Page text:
Recently, I have built and launched a startup called RemoteBase and generated a first revenue. In this article, I would like to share what I learned from the experience.

Three months ago, I failed to launch my startup and wrote an article called What I Learned from an Unsuccessful Launch. Identifying and writing down the lessons helped me internalize what I did right, and what I could have done better.

With those lessons in mind, I went on to build RemoteBase. In less than three months, about 30,000 people have used the product, and there is a paying user. Based on this fact, I would like to self-righteously claim that the launch was successful this time.

For other makers and the future self, I decided to document some of my learnings. But first, let us have a look at what has led me here in the past six months.

How I Got Here

Six months ago, I spent two months building a code review software called Vym as a side project. You can see my excitement for that project in the post, I Am Making Vym.

But that excitement was short-lived. A month after launch, I completely lost my motivation to continue because no one was using the product.

After talking to my advisor Jack, I decided to move on to a different project, and started building RemoteBase. I wrote about my motivation in I Am Making RemoteBase. In short, RemoteBase is a website for discovering remote companies and jobs.

What RemoteBase looks like at the moment

I spent 10 days building and launching RemoteBase. Luckily this time, some people actually used the product when I launched, and I am still working on it three months later.


Here is what I have learned from my experience of building and launching RemoteBase so far.

No Need to Create Something Completely New

First thing I learned is that we need not create something completely new in order to generate wealth for everyone. A valuable product does not emerge out of the blue. It often borrows from others and uniquely positions itself by doing something different.

I borrowed a lot from NomadList to build RemoteBase. NomadList is a product that helps you find the best places to live around the world. RemoteBase is similar to NomadList in terms of looks and features.

NomadList was an inspiration for RemoteBase

The core functionalities of both sites are similar. NomadList gives you a list of cities and allows you to filter it. RemoteBase does a similar job with remote companies and jobs. Below is one of the first versions of RemoteBase I shipped:

The initial version of RemoteBase

I did not try to invent a groundbreaking feature or user interface with RemoteBase. Yet the product adds values to the world in its own unique way. It seems to me that being new is not a necessary condition for being valuable.

Some might be irritated by this divorce of two notions: the novel and the valuable. If we need not create something new to add value to the world, what is the use of our creativity? Should we forgo our creative urges and blindly follow the others? I think such questions arise due to the confusion between the concept of ‘new’ and ‘different’.

A product doesn’t have to be new; it just has to be different. A different product is idiosyncratic. It speaks to the world in a way that other products do not. You can make it look similar to other products, but it still speaks its own language. We should channel our creative energy into finding this unique language for the product, rather than trying to invent a complete game changer.

As makers, we all stand a chance of filling the world with our own voices. I think that it is a crime against our meaning on this earth to stifle what we have to say by putting others’ voices ahead of our own. To prevent the murder of our own voices and meaning, we are obliged to make a different product.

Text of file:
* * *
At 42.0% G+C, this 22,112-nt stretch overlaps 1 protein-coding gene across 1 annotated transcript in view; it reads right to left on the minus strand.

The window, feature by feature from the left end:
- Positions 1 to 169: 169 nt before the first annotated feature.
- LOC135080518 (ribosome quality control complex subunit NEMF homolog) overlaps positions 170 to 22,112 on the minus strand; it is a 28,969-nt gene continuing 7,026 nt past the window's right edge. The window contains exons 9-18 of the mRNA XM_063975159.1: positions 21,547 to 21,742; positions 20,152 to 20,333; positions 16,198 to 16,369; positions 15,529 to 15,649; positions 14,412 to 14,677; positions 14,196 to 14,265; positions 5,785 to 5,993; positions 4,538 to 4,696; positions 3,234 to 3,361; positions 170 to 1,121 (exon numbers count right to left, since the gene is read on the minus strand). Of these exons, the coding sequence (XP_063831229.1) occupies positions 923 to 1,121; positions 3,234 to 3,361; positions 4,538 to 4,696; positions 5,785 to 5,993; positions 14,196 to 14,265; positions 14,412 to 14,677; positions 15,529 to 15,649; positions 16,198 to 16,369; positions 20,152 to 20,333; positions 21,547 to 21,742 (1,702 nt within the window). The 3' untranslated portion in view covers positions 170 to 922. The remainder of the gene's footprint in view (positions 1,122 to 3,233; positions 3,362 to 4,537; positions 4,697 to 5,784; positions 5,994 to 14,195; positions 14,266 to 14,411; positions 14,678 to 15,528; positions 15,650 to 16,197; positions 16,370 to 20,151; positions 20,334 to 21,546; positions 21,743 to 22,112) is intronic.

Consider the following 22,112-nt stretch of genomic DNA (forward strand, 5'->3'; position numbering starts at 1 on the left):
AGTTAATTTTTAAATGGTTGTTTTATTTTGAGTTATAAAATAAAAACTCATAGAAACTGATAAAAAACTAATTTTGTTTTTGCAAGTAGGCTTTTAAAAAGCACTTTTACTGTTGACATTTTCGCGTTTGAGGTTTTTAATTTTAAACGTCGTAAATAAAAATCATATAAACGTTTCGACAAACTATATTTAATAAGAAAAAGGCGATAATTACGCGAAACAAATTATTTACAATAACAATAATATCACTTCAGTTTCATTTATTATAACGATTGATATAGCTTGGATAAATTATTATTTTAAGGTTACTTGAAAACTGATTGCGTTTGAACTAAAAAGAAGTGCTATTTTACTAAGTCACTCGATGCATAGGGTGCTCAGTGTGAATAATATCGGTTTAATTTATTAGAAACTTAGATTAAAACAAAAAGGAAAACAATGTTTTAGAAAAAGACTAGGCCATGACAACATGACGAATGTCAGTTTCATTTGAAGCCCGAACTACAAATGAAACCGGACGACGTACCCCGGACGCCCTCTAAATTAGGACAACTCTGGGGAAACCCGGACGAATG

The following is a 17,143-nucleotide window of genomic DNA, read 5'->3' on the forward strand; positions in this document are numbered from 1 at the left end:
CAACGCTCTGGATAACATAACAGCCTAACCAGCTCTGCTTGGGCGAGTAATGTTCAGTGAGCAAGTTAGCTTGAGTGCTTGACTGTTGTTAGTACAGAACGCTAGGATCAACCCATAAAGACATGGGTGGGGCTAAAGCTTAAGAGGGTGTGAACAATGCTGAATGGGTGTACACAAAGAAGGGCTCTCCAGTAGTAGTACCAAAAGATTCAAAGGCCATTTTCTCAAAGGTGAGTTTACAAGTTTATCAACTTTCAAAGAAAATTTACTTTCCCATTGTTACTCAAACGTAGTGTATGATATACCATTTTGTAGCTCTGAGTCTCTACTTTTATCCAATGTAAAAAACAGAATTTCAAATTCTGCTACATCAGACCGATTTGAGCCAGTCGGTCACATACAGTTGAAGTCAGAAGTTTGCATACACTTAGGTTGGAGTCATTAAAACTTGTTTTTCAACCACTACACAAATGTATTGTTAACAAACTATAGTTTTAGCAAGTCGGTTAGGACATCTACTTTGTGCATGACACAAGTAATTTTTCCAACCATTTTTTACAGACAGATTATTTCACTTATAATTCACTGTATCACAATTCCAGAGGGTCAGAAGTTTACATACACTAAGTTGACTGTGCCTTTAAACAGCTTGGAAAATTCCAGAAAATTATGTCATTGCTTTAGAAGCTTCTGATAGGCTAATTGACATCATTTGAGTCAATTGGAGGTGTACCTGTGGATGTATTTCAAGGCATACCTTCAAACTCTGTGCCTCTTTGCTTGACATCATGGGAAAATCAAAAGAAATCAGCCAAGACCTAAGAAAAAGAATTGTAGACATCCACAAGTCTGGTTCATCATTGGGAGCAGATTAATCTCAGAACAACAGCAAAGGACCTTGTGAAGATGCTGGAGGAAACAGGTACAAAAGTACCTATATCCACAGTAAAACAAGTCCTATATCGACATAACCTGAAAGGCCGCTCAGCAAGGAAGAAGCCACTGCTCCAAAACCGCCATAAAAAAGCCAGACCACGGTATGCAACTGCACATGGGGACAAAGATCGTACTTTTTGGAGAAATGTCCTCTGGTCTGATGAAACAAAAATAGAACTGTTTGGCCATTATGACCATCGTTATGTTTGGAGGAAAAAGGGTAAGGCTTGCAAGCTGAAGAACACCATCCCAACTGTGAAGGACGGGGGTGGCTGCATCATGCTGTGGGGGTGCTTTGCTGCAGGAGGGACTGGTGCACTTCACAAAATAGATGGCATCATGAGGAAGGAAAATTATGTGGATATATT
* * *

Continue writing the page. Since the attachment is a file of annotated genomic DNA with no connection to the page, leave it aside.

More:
All in all, it seems to me that there is a line between copying and borrowing. Rather than engaging in a vain attempt to invent something that has never been seen before, we might be better off as makers by not being afraid of borrowing what has already been done.

You Will Throw Away Most of Your Code Anyway

One of the lessons I have learned from the previous, unsuccessful launch was to avoid perfectionism. The background for that lesson was that I ended up throwing away most of my code at the end. Such observation still held true this time.

We must not invest our limited time in trying to write a perfect code for our product. First of all, a code is never perfect, but only ever good enough. And you will eventually and inevitably throw away your ‘perfect’ code in the future.

Although RemoteBase currently looks and functions similarly to how it did in the early stage, it is a very different app under the hood. Over the past three months of iteration, its codebase transformed very rapidly.

In summary, there have been three main stages:

  1. The initial version was built with Meteor, a full stack JavaScript framework.
  2. I realized that while Meteor was good for prototyping , it came with all kinds of unnecessary stuff that only slowed me down. So I wrote a backend using Node.js for API and server side rendering (I wrote about my journey here).
  3. Now that I wasn’t using Meteor, I didn’t even need to stick with Node.js and MongoDB. So I recently invested a week to rewrite the API server in Golang and started using Postgres.

The current codebase has some vestiges of the initial version in some front-end components, but mostly it might as well be brand-new. You can have a look at the code for the original version in this repo. I no longer run most of those code.

In The Mythical Man-Month, Fred Brookes writes that “in most [software] projects, the first system is barely usable … Hence, plan to throw one away; you will, anyhow.” My first iteration was barely usable and broke at 200 concurrent users. I threw it away.

Some might argue that investing time to write a solid code is worthwhile because doing so would save time in the future and spare us from headaches. Yet such an investment, in my view, is unfounded because many times we do not even know if our ideas are valuable.

It may be that I am a lousy programmer, but I cannot justify investing an inordinate amount of time to making my code more pleasant, before I can prove to myself that my product can indeed add value to this world.

People Don’t Care About Your Product

Most people simply do not care about your product. I mean that they neither love nor hate your idea. Love and hate are strong emotions, and it is quite hard to get people get so emotionally invested to feel those emotions.

At times, the indifferent attitudes of people can be discouraging, but we need not interpret them as a sign that people dislike your product.

Your emails will be ignored, and your Tweets will be lost in the feed. Sometimes people will straight-up tell you that they are not interested in your product. But all these is because people do not care, not because they have strong opinions about your product.